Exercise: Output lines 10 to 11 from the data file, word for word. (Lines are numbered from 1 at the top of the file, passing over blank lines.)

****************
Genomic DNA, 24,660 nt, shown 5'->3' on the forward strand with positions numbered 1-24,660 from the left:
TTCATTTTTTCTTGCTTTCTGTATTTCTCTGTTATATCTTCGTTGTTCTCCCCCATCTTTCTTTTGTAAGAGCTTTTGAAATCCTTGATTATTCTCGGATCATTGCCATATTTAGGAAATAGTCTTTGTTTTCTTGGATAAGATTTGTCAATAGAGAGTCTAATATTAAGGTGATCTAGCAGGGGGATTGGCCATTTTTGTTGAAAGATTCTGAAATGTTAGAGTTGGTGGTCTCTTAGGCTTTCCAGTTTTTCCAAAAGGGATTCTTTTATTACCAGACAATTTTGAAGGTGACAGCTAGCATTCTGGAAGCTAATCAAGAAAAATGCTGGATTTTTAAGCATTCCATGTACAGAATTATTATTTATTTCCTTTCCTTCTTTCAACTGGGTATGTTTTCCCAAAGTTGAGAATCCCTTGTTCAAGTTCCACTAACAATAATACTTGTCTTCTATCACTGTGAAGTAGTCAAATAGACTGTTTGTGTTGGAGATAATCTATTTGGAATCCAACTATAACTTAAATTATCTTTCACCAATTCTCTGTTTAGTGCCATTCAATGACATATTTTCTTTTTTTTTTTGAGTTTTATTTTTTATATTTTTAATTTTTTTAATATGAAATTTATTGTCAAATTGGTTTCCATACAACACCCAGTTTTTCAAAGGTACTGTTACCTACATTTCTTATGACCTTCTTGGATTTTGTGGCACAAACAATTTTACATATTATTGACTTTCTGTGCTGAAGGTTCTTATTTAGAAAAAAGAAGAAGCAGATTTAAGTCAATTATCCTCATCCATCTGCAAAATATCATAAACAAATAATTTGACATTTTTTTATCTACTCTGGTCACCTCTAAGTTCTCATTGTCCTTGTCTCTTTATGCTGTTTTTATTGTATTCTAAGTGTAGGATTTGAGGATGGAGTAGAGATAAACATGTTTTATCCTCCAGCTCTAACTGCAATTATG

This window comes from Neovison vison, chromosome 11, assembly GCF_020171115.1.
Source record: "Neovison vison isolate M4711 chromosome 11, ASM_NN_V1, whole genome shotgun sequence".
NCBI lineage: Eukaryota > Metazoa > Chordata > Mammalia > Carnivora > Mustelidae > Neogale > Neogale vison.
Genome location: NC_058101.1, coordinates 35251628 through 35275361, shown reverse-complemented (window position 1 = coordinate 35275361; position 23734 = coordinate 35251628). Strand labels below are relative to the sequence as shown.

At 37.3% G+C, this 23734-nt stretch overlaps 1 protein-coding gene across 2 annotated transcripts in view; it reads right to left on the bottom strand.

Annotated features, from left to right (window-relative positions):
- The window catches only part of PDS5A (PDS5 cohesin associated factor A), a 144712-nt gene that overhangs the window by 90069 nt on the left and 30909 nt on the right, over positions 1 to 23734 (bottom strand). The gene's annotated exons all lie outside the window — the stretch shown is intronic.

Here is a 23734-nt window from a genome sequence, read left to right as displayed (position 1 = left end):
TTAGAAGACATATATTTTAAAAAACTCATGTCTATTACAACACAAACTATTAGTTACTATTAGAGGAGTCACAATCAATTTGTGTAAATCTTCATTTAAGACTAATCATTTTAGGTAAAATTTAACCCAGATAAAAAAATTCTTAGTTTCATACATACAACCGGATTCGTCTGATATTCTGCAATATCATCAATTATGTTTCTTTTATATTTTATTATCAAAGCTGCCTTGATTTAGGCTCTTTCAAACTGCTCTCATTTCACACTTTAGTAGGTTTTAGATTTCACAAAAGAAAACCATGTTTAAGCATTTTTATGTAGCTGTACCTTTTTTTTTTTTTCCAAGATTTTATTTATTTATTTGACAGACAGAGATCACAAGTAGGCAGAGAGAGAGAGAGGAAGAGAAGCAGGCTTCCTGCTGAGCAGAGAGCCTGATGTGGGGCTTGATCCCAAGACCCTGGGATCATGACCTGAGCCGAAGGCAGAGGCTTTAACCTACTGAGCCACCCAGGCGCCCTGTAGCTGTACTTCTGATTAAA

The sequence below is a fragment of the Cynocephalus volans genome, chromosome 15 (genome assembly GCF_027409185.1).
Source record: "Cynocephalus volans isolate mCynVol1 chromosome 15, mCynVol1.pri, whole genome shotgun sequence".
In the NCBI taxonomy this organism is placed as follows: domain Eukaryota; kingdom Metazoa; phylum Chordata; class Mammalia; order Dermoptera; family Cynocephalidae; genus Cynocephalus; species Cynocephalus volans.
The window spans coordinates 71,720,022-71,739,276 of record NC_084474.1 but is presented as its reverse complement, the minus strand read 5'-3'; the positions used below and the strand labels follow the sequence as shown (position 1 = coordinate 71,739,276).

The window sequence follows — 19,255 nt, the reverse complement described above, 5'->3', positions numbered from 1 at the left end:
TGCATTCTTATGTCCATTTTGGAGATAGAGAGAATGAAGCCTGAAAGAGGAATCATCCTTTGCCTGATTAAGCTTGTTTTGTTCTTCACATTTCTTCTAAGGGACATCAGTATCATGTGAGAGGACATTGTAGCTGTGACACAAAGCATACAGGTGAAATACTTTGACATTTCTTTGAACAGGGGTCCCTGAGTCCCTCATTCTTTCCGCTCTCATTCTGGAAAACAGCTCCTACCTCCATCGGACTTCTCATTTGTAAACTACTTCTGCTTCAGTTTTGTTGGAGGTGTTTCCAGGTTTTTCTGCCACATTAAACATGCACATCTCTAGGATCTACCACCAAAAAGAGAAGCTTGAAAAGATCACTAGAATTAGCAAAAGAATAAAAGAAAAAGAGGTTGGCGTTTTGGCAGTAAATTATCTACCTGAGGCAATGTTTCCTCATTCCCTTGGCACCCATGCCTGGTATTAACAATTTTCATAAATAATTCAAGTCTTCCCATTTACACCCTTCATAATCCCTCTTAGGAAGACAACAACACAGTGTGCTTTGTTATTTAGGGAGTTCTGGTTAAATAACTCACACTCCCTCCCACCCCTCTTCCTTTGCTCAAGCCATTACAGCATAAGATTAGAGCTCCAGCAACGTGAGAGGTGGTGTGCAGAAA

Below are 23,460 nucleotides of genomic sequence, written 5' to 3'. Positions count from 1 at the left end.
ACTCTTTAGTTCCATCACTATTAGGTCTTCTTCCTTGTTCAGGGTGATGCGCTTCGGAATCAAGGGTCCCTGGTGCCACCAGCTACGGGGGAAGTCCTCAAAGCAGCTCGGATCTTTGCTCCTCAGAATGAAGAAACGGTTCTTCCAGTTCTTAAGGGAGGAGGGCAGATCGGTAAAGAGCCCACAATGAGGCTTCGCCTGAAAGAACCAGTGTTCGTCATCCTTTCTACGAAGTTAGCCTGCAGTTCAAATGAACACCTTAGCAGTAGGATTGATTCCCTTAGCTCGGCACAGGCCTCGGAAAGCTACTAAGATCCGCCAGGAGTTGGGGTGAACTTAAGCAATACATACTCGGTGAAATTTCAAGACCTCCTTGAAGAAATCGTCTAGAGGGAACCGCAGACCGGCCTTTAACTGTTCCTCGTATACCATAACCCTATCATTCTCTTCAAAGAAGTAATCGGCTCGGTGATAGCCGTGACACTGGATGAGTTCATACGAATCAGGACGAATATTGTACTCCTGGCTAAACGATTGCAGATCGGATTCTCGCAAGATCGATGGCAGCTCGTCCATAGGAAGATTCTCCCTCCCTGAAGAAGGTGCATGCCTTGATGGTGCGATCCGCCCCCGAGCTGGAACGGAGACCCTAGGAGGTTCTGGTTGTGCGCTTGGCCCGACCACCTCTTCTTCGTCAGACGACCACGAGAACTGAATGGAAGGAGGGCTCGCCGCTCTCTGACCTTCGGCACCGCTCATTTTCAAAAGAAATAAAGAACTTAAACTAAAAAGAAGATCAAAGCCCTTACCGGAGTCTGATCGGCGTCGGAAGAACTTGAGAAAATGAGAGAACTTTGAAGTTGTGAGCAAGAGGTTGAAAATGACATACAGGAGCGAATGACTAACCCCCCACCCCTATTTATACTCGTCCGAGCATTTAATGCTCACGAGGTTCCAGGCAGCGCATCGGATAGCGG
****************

Here is a 23734-nt window from a genome sequence, read left to right as displayed (position 1 = left end):
TTAGAAGACATATATTTTAAAAAACTCATGTCTATTACAACACAAACTATTAGTTACTATTAGAGGAGTCACAATCAATTTGTGTAAATCTTCATTTAAGACTAATCATTTTAGGTAAAATTTAACCCAGATAAAAAAATTCTTAGTTTCATACATACAACCGGATTCGTCTGATATTCTGCAATATCATCAATTATGTTTCTTTTATATTTTATTATCAAAGCTGCCTTGATTTAGGCTCTTTCAAACTGCTCTCATTTCACACTTTAGTAGGTTTTAGATTTCACAAAAGAAAACCATGTTTAAGCATTTTTATGTAGCTGTACCTTTTTTTTTTTTTCCAAGATTTTATTTATTTATTTGACAGACAGAGATCACAAGTAGGCAGAGAGAGAGAGAGGAAGAGAAGCAGGCTTCCTGCTGAGCAGAGAGCCTGATGTGGGGCTTGATCCCAAGACCCTGGGATCATGACCTGAGCCGAAGGCAGAGGCTTTAACCTACTGAGCCACCCAGGCGCCCTGTAGCTGTACTTCTGATTAAA